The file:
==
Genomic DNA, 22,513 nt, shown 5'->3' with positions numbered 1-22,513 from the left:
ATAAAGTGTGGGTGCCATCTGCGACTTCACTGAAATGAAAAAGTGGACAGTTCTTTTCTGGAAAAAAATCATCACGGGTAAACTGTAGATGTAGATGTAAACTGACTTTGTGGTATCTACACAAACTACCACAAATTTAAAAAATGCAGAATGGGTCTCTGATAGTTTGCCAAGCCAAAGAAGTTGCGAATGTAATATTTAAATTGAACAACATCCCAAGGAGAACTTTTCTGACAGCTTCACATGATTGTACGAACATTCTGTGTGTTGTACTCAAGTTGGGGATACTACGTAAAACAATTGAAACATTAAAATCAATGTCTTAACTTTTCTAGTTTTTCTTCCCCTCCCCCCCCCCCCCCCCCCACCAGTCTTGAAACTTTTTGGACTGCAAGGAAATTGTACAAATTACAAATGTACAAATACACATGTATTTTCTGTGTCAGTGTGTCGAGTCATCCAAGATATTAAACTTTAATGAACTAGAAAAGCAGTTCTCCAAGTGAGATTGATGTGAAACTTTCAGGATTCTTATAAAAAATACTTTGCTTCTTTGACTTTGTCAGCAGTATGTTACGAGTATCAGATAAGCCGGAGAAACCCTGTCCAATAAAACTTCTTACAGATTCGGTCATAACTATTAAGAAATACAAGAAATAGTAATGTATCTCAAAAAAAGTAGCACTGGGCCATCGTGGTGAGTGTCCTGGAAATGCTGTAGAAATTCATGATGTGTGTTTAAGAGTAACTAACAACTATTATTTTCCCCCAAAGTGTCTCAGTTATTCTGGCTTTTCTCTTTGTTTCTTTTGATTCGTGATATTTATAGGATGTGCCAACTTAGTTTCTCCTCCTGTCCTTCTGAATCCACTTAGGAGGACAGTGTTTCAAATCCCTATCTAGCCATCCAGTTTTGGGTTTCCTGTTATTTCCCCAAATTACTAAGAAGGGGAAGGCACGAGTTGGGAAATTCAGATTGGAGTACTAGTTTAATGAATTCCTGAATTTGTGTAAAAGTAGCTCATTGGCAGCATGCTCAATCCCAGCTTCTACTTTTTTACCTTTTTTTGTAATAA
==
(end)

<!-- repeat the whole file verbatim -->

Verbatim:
Genomic DNA, 22,513 nt, shown 5'->3' with positions numbered 1-22,513 from the left:
ATAAAGTGTGGGTGCCATCTGCGACTTCACTGAAATGAAAAAGTGGACAGTTCTTTTCTGGAAAAAAATCATCACGGGTAAACTGTAGATGTAGATGTAAACTGACTTTGTGGTATCTACACAAACTACCACAAATTTAAAAAATGCAGAATGGGTCTCTGATAGTTTGCCAAGCCAAAGAAGTTGCGAATGTAATATTTAAATTGAACAACATCCCAAGGAGAACTTTTCTGACAGCTTCACATGATTGTACGAACATTCTGTGTGTTGTACTCAAGTTGGGGATACTACGTAAAACAATTGAAACATTAAAATCAATGTCTTAACTTTTCTAGTTTTTCTTCCCCTCCCCCCCCCCCCCCCCCCACCAGTCTTGAAACTTTTTGGACTGCAAGGAAATTGTACAAATTACAAATGTACAAATACACATGTATTTTCTGTGTCAGTGTGTCGAGTCATCCAAGATATTAAACTTTAATGAACTAGAAAAGCAGTTCTCCAAGTGAGATTGATGTGAAACTTTCAGGATTCTTATAAAAAATACTTTGCTTCTTTGACTTTGTCAGCAGTATGTTACGAGTATCAGATAAGCCGGAGAAACCCTGTCCAATAAAACTTCTTACAGATTCGGTCATAACTATTAAGAAATACAAGAAATAGTAATGTATCTCAAAAAAAGTAGCACTGGGCCATCGTGGTGAGTGTCCTGGAAATGCTGTAGAAATTCATGATGTGTGTTTAAGAGTAACTAACAACTATTATTTTCCCCCAAAGTGTCTCAGTTATTCTGGCTTTTCTCTTTGTTTCTTTTGATTCGTGATATTTATAGGATGTGCCAACTTAGTTTCTCCTCCTGTCCTTCTGAATCCACTTAGGAGGACAGTGTTTCAAATCCCTATCTAGCCATCCAGTTTTGGGTTTCCTGTTATTTCCCCAAATTACTAAGAAGGGGAAGGCACGAGTTGGGAAATTCAGATTGGAGTACTAGTTTAATGAATTCCTGAATTTGTGTAAAAGTAGCTCATTGGCAGCATGCTCAATCCCAGCTTCTACTTTTTTACCTTTTTTTGTAATAA